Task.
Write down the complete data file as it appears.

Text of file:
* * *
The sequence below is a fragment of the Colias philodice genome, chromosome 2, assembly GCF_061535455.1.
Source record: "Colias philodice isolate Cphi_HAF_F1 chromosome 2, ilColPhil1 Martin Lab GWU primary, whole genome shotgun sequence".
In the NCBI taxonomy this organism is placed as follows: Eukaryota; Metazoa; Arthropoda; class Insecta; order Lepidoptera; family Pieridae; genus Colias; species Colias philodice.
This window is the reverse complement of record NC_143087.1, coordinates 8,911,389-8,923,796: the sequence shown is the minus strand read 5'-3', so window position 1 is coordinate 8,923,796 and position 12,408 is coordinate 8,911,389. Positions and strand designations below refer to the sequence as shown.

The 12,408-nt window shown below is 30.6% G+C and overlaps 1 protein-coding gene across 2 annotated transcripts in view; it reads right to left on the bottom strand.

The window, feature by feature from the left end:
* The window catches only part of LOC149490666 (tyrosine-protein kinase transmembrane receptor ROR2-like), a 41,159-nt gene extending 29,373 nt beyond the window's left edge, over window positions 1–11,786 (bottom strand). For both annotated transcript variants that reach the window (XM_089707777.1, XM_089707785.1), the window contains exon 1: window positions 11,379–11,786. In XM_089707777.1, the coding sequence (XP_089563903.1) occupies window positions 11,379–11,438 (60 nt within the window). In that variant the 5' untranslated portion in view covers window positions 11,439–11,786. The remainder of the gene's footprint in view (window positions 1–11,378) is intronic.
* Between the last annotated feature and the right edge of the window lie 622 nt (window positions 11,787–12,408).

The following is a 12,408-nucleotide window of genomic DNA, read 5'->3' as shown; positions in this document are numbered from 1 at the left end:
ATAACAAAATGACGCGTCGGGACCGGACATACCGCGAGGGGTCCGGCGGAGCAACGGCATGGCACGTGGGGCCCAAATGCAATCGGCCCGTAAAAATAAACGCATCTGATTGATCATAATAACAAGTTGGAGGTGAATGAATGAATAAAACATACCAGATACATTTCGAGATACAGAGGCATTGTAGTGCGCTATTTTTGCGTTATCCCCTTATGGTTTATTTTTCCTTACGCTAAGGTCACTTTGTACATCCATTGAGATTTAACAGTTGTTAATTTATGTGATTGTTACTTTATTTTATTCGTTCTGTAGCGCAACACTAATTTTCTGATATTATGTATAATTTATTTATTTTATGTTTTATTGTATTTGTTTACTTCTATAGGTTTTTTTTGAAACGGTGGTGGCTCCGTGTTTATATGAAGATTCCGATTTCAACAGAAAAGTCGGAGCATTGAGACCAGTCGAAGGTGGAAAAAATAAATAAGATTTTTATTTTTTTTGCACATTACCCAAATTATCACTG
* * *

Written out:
The sequence below is a fragment of the Colias philodice genome, chromosome 2, assembly GCF_061535455.1.
Source record: "Colias philodice isolate Cphi_HAF_F1 chromosome 2, ilColPhil1 Martin Lab GWU primary, whole genome shotgun sequence".
In the NCBI taxonomy this organism is placed as follows: Eukaryota; Metazoa; Arthropoda; class Insecta; order Lepidoptera; family Pieridae; genus Colias; species Colias philodice.
This window is the reverse complement of record NC_143087.1, coordinates 8,911,389-8,923,796: the sequence shown is the minus strand read 5'-3', so window position 1 is coordinate 8,923,796 and position 12,408 is coordinate 8,911,389. Positions and strand designations below refer to the sequence as shown.

The 12,408-nt window shown below is 30.6% G+C and overlaps 1 protein-coding gene across 2 annotated transcripts in view; it reads right to left on the bottom strand.

The window, feature by feature from the left end:
* The window catches only part of LOC149490666 (tyrosine-protein kinase transmembrane receptor ROR2-like), a 41,159-nt gene extending 29,373 nt beyond the window's left edge, over window positions 1–11,786 (bottom strand). For both annotated transcript variants that reach the window (XM_089707777.1, XM_089707785.1), the window contains exon 1: window positions 11,379–11,786. In XM_089707777.1, the coding sequence (XP_089563903.1) occupies window positions 11,379–11,438 (60 nt within the window). In that variant the 5' untranslated portion in view covers window positions 11,439–11,786. The remainder of the gene's footprint in view (window positions 1–11,378) is intronic.
* Between the last annotated feature and the right edge of the window lie 622 nt (window positions 11,787–12,408).

The following is a 12,408-nucleotide window of genomic DNA, read 5'->3' as shown; positions in this document are numbered from 1 at the left end:
ATAACAAAATGACGCGTCGGGACCGGACATACCGCGAGGGGTCCGGCGGAGCAACGGCATGGCACGTGGGGCCCAAATGCAATCGGCCCGTAAAAATAAACGCATCTGATTGATCATAATAACAAGTTGGAGGTGAATGAATGAATAAAACATACCAGATACATTTCGAGATACAGAGGCATTGTAGTGCGCTATTTTTGCGTTATCCCCTTATGGTTTATTTTTCCTTACGCTAAGGTCACTTTGTACATCCATTGAGATTTAACAGTTGTTAATTTATGTGATTGTTACTTTATTTTATTCGTTCTGTAGCGCAACACTAATTTTCTGATATTATGTATAATTTATTTATTTTATGTTTTATTGTATTTGTTTACTTCTATAGGTTTTTTTTGAAACGGTGGTGGCTCCGTGTTTATATGAAGATTCCGATTTCAACAGAAAAGTCGGAGCATTGAGACCAGTCGAAGGTGGAAAAAATAAATAAGATTTTTATTTTTTTTGCACATTACCCAAATTATCACTG